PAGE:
Visit Alice’s Adventures in Wonderland on Saturday, April 25, between 10 a.m. and 5 p.m. and luxuriate in free activities for the young and young in your mind. You can take part in writing activities with teaching artists from Austin Public Library Friends Foundation’s Badgerdog Creative Writing Program or engage with Lewis Carroll–inspired math activities with local math literacy organization Math Happens. University of Texas at Austin museum theater students will lead visitors through the galleries. Additional activities include docent-led exhibition tours and story times within the theater. Family days are generously supported by a grant from the Austin Community Foundation, with in-kind support supplied by Terra Toys.
Below is a schedule that is detailed
Teaching artists from Austin Public Library Friends Foundation’s Badgerdog Creative Writing Program will lead writing activities at the top the hour from 10 a.m. through 4 p.m.
Join a docent-led tour regarding the exhibition at noon, 2 p.m., and 4 p.m.
Enjoy story time into the theater at 1:15 p.m. and 3:15 p.m.
Follow University of Texas at Austin museum theater students through the galleries between 10 a.m. and noon.
Complete Lewis Carroll–inspired math activities with Math Happens while you tour the galleries.
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Before and After: “Alice’s Adventures in Wonderland” Movie Jecktors
The exhibition Alice’s Adventures in Wonderland features two 1933 toy paper film strips called Movie Jecktors. The movie strips portray two of the most memorable components of the Alice story: “Down the Rabbit Hole” and “The Mad Hatter.” Images and text are printed in three colors on 35? strips of translucent paper. The strips are rolled onto wooden dowels and stored in colorfully printed little boxes. The Movie Jecktors would have been combined with a toy film projector to create a animation that is simple.
The Ransom Center’s Movie Jecktors required conservation before they are often safely displayed in the galleries. Both the wooden dowel therefore the storage box, which will be manufactured from wood pulp cardboard, had a high acid content. An environment that is acidic bad for paper. The Movie Jecktors essay help had become brittle and discolored, and there were tears that are many losses into the paper. The movie strips have been repaired in the past with pressure-sensitive tapes (the common tape we all use to wrap gifts). These tapes should never be right for repairing paper because they deteriorate and often darken over time and are also difficult to remove once in place that we hope to preserve.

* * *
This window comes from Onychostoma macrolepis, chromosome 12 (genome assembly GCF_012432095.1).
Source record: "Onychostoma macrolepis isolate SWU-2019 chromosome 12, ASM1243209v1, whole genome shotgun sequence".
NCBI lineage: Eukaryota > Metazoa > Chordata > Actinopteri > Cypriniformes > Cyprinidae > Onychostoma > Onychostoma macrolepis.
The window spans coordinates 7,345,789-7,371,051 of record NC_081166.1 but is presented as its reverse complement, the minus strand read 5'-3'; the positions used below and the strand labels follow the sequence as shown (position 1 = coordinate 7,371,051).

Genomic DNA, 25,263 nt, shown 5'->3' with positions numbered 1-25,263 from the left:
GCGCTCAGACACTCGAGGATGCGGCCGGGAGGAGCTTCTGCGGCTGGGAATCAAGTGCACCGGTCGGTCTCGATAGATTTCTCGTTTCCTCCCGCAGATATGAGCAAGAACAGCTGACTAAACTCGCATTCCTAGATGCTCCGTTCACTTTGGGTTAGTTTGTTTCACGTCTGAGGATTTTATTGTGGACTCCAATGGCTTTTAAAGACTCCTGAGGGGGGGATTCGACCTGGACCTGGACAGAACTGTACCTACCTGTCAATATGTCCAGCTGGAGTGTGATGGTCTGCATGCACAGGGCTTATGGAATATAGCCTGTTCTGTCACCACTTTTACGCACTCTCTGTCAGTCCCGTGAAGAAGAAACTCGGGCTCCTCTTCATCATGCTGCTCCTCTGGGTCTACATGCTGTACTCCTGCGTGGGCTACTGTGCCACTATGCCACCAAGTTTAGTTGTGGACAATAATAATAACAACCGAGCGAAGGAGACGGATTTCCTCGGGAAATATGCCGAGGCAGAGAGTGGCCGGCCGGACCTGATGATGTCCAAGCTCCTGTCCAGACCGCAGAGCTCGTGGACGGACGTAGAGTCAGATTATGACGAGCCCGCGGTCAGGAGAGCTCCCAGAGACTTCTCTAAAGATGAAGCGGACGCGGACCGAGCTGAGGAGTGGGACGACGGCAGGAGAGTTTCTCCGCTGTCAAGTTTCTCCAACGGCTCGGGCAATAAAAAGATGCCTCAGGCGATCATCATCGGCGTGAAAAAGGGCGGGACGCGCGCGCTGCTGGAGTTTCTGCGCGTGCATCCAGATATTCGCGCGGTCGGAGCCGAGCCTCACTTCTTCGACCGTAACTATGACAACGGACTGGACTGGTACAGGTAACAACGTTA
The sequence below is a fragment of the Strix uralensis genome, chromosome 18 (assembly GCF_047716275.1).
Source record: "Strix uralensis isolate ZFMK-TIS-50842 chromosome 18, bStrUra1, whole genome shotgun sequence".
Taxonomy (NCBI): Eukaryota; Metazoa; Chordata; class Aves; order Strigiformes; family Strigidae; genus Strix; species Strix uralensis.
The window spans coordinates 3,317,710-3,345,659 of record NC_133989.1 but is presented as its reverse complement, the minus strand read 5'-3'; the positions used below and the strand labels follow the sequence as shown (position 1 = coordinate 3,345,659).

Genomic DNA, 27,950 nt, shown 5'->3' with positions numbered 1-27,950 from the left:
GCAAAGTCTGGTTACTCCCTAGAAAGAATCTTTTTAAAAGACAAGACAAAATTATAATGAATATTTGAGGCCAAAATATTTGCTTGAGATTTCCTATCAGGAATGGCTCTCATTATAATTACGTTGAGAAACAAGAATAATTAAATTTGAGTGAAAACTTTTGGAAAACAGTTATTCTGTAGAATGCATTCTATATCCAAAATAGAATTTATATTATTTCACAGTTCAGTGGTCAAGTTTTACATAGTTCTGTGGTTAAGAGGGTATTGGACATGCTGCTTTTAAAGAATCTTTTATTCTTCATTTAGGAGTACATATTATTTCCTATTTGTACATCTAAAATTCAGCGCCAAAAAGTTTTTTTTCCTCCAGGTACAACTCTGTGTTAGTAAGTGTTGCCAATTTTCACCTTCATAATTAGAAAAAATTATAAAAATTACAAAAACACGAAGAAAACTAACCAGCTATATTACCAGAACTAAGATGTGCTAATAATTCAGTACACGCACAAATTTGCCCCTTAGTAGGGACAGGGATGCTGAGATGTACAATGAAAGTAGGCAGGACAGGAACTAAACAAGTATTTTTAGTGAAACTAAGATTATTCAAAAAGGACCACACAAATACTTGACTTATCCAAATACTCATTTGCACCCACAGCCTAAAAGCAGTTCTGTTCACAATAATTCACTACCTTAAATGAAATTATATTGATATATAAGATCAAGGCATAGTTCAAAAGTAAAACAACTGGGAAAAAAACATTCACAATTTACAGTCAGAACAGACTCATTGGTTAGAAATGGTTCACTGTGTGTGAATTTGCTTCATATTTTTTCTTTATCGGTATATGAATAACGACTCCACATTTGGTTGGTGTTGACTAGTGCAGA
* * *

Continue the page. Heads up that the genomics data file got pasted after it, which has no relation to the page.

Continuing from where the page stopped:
Once the Ransom Center’s paper conservator, I removed the tapes using a heated tool and reduced the residual adhesive using a crepe eraser. I mended the tears and filled the losses using Japanese paper and wheat starch paste. When it comes to fills, the Japanese paper was pre-toned with acrylic paint to permit these additions to blend utilizing the original paper. Regions of ink loss are not recreated.
People to the exhibition is able to see the areas of the filmstrips which were damaged, but those areas are now stabilized much less distracting. This type of treatment reflects the practice of conservation to preserve, not “restore,” the object’s original appearance. Libraries, archives, and museums today often pick the conservation approach as it allows researchers along with other visitors a better comprehension of the object’s history, including damages that occurred, which might talk to the materials used in the object’s creation.
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Please click on thumbnails to enlarge images.
Easter hours weekend
The Ransom Center would be open throughout Easter weekend, including on Friday, April 3, from 10 a.m. to 5 p.m, as well as on Saturday and Sunday from noon to 5 p.m.